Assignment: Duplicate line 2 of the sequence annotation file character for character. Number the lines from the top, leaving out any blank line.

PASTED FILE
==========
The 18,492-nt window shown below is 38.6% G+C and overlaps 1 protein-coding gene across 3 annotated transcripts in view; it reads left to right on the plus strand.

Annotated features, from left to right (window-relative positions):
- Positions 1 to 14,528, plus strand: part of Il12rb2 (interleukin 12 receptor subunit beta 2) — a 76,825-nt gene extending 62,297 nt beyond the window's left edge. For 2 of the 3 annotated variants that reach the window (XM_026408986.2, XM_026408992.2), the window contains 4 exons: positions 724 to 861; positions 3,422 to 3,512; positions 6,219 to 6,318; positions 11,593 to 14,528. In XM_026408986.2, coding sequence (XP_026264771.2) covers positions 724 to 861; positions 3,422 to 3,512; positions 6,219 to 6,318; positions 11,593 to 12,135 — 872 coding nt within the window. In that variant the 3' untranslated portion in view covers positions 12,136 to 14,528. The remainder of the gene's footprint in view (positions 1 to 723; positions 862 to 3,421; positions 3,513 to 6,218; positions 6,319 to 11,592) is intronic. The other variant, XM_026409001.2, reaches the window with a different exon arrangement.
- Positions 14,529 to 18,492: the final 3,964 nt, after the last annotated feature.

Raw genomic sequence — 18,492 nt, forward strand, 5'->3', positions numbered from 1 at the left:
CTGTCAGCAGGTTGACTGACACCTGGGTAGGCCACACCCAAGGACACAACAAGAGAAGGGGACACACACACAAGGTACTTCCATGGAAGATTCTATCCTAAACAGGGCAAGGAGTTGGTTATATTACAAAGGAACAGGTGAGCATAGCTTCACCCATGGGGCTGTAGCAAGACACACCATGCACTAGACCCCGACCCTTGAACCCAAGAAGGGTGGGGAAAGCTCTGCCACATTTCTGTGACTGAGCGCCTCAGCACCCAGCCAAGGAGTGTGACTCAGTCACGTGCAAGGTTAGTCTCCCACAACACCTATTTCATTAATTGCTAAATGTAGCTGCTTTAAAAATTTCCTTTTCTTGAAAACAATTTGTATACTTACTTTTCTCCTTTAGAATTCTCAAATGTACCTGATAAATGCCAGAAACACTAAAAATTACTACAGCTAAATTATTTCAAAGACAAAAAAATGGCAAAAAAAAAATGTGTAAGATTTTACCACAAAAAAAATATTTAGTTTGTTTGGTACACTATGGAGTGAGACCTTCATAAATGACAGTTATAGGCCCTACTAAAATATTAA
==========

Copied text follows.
Annotated features, from left to right (window-relative positions):